Tuesday, February 17, 2009


Today The New York Times ran an editorial, "My Savior, Their Killer," about the trial of Kaing Guek Eav, also known as Comrade Duch, the Khymer Rouge commander of the Tuol Sleng prison in Phnom Penh. Duch is charged with war crimes and crimes against humanity in the trial now under way under the auspices of the Extraordinary Chambers in the Courts of Cambodia. He is responsible (notice how the modifier "allegedly" drops from view and into horrific statistical fact) for ordering the death penalty at least 12, 380 times. 12,380 times. At least.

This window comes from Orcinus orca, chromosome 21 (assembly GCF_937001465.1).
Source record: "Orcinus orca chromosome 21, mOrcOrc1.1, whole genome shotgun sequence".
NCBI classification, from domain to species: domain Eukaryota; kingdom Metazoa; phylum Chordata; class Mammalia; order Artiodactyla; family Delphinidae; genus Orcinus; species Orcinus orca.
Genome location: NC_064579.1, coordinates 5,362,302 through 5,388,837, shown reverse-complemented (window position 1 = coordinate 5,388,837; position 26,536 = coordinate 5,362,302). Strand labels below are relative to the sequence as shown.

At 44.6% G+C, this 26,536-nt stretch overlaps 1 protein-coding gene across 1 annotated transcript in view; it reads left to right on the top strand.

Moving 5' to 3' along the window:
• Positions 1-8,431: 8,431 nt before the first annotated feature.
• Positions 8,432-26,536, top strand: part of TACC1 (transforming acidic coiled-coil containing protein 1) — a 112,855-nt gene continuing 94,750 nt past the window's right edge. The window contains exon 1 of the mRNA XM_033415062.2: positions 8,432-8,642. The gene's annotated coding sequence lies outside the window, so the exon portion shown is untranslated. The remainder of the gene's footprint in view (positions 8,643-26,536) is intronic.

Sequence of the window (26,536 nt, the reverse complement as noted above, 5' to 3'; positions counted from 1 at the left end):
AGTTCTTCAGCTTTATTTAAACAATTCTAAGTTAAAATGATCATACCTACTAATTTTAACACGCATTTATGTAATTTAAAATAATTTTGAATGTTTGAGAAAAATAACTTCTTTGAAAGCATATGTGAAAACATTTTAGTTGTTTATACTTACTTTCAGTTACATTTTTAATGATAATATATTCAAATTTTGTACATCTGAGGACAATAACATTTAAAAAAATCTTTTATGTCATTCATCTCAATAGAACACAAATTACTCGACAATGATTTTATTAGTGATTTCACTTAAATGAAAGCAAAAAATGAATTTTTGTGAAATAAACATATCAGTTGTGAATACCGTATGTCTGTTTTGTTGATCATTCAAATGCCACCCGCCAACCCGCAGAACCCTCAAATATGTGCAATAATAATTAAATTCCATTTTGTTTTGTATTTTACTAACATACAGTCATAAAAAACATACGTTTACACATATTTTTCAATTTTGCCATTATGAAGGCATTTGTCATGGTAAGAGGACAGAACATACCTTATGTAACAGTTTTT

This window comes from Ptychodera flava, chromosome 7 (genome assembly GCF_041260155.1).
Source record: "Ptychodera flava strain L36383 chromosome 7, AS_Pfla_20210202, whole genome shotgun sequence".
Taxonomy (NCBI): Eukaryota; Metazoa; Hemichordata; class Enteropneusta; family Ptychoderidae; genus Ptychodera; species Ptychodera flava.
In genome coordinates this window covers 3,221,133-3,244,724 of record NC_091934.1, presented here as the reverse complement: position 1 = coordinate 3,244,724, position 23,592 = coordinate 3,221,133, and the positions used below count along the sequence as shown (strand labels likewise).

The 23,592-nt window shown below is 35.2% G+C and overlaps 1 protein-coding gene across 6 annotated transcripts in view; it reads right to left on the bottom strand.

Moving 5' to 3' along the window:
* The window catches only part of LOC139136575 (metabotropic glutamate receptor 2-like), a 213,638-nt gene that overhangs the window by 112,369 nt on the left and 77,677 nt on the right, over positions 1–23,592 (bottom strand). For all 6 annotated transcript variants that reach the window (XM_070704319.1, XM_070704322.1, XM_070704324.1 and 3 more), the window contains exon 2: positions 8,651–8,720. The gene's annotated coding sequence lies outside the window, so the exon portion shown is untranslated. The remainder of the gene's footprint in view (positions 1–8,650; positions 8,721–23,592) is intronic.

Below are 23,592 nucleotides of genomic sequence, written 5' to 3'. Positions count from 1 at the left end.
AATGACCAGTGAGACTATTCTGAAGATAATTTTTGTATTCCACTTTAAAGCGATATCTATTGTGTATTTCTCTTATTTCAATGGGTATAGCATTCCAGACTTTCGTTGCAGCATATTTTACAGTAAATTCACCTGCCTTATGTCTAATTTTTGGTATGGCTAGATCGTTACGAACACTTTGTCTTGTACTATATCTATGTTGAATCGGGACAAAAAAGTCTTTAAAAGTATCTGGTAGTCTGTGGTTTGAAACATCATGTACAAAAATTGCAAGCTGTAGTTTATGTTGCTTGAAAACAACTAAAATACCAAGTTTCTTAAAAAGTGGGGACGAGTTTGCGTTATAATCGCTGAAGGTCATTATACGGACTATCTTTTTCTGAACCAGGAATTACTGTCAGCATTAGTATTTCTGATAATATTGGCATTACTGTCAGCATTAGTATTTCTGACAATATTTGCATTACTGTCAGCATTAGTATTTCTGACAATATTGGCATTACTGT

The author of the piece, Francois Bizot, was a prisoner of this mass murderer for three months in 1971. His account of his experience, The Gate, translated into English several years ago, is one of most gripping, terrifying memoirs I've come across, accentuating dispassionately and powerfully our sense of historical nightmare and personal experience in the modern world. In the months that Bizot was interrogated by Duch, the two conversed at length on various subjects. Duch was an intellectual whose cruelty is shown to be even more awful for its clinical rationalizations and for the fact that any humanist underpinnings of his learning curdled into a subversive shadow of itself, its logic propping up a casual regimen of torture, mutilation, and killing. The Gate is a reminder of the fragility of the human world, how so easily it can collapse into the killing fields of any place, how the engineers of these machinations can articulate like orators and murder like butchers. Read this book and take pause. J/C